There may literally be a hundred different variations of why a position has arisen within a business and why a decision has been reached.  Often, it is privy to the needs of a single stakeholder willing to take a punt that a decision of this nature may or may not lead to some tangible benefit for the business.

Business is competition.  There is no business without competition and with 75% of businesses purportedly going bust within 2 years, a simple hiring decision can often (albeit subtly) be the life or death of a business.  The collaborative and collective energy that is created by the right mix of people can be dynamite for a team – which is why there is a growing theme in human capital circles that validate the value of hiring the right mindset as opposed to the right skillset.  More importantly, business owners are placing trust and authenticity above all else as a necessary quality to team building. How does trust translate in a visa application when the stance taken by the immigration department is one of a lack thereof?

Now where does this leave us?

Basically, a request of this nature (which is becoming the norm) results in a hill to climb and it is best to start recording how positions emerge within your business’ organisational blueprint as a normal part of operations.  Whilst financials are perhaps the most appropriate objective evidence of growth (and thereby need), it is not the only way of explaining the rationale behind sponsoring an overseas worker.

Some other items of evidence may include:

  1. New contracts;
  2. Departure of existing staff;
  3. Labour market reports on skills shortages;
  4. Organisational structure and industry standards on human capital needs;
  5. Labour market testing.

On the final item of evidence, we note that the immigration department has introduced this as a mandatory requirement to prove that a position is genuine.  To a lay person, this might appear logical but let us ponder alternate recruitment processes as outlined by the Australian Government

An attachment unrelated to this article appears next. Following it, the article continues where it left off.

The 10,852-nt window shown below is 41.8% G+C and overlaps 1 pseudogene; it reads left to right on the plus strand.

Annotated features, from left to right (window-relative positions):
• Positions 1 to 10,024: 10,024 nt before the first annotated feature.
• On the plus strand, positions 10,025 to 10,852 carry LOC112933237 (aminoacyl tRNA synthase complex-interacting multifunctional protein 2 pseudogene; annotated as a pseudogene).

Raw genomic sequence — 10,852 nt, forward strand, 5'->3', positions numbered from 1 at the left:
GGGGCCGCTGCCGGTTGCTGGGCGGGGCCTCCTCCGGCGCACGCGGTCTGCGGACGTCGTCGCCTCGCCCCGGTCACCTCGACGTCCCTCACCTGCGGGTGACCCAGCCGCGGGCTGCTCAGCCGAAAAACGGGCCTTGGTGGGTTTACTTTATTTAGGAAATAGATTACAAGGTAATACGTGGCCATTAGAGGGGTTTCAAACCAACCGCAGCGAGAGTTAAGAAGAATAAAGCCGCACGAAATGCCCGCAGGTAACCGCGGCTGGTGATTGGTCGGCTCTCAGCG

Other ways to find staff

Aside from finding staff through advertising, other methods you can use include:

  • searching for job seekers with the skills you need through professional networks or communities
  • finding workers through your family and friend networks
  • taking on employees through programs such as Australian Apprenticeships.

As a business owner, my first point of call when seeking new staff is and always my immediate professional network.  For micro businesses and small businesses, the urgency of hiring is critical as the opportunity cost is generally higher.

So does this mean if a small business owner identifies a candidate through her business network, the requirement for labour market testing is waived?  The answer is no.  Unfortunately, the requirement remains and what transpires is a futile process of advertising a role which cannot be filled because it is already filled.  Does this not sound like a complete waste of time and resources to you?

It does to me and for the sake of business agility, it would  show a real understanding of business if the immigration department could consider further waivers for labour market testing so that business (and in particular the engine room of our economy, i.e. small business) is not hindered by a process with no real benefit.

It’s a bit like driving a Rolls Royce when a Mitsubishi will do.